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Marijuana: Proposed Treatment in Trauma Patients

B Phillips*, B Keath, J Wu, M Hartmann,W Weber, J O’Connor, and J A Asensio

Journal Title:Medical & Clinical Research
Abstract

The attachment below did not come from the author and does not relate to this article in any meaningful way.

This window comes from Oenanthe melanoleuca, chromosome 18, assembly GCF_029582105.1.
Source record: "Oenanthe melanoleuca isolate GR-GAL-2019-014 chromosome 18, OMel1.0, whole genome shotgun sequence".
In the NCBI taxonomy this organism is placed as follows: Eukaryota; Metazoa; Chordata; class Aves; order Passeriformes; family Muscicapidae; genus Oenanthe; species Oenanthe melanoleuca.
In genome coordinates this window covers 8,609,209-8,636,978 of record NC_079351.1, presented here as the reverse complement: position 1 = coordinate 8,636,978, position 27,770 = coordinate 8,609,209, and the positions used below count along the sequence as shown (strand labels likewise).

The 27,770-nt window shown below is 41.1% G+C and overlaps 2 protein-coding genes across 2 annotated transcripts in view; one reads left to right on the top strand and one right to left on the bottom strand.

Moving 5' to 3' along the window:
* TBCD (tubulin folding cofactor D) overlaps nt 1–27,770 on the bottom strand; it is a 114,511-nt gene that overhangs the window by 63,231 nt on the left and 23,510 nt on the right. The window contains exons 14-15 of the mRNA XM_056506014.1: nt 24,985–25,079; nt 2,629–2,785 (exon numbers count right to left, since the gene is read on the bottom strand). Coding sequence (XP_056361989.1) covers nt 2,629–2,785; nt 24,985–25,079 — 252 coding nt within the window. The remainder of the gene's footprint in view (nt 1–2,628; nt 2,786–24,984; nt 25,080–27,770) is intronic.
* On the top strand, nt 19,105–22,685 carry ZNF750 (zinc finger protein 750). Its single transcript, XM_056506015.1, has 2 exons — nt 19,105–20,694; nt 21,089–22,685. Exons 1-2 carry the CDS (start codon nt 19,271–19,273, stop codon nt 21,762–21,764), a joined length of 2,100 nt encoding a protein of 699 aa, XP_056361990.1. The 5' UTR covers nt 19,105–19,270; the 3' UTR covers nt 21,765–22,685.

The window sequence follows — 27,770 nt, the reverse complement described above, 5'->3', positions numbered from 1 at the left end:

Background: A standardized treatment approach for trauma patients who test positive for marijuana/THC does not currently exist in the literature. Several medications are recommended to treat withdrawal and the cannabinoid hyperemesis syndrome. Methods: A literature search was conducted through Medline and PUBMED following PRISMA guidelines. Key phrases searched for included “marijuana treatment, trauma marijuana patients, and THC interactions with other medications”. Article selection was based on relevance, with focus on diagnosis and management of marijuana positive patients. All studies, regardless of publication date, were considered due to the paucity of published literature. Results: Of the 1853 studies identified, 24 were selected to have material relevant and useful to this review. Both retrospective and prospective reports were identified in order toclosely examine the relationship between marijuana use and Injury Severity Scores, hospital length of stay, and related hospital costs. Limitations: Limitations of this article are similar to all PRISMA-guided review articles: the dependence on previously published research and availability of references as outlined in our methodology. Conclusion: Patients experiencing marijuana withdrawal should be evaluated for divalproex to reduce marijuana cravings; nefazodone to decrease anxiety and muscle pain; and lofexidine to improve sleep as well as help address withdrawal related stress. Administration of benzodiazepines can be considered to limit aggression. Lorazepam and haloperidol have been shown to be effective for cannabinoid hyper emesis syndrome. All trauma patients should receive tobacco, alcohol, and drug screening, followed by reflex confirmatory blood testing to increase accuracy. Patients testing positive for marijuana should be individually addressed, since cannabis and cannabinoids have been found to alter anesthetic potency. In addition, all marijuana/THC patients should undergo counseling in an effort to reduce use and prevent further morbidity and use related complications.

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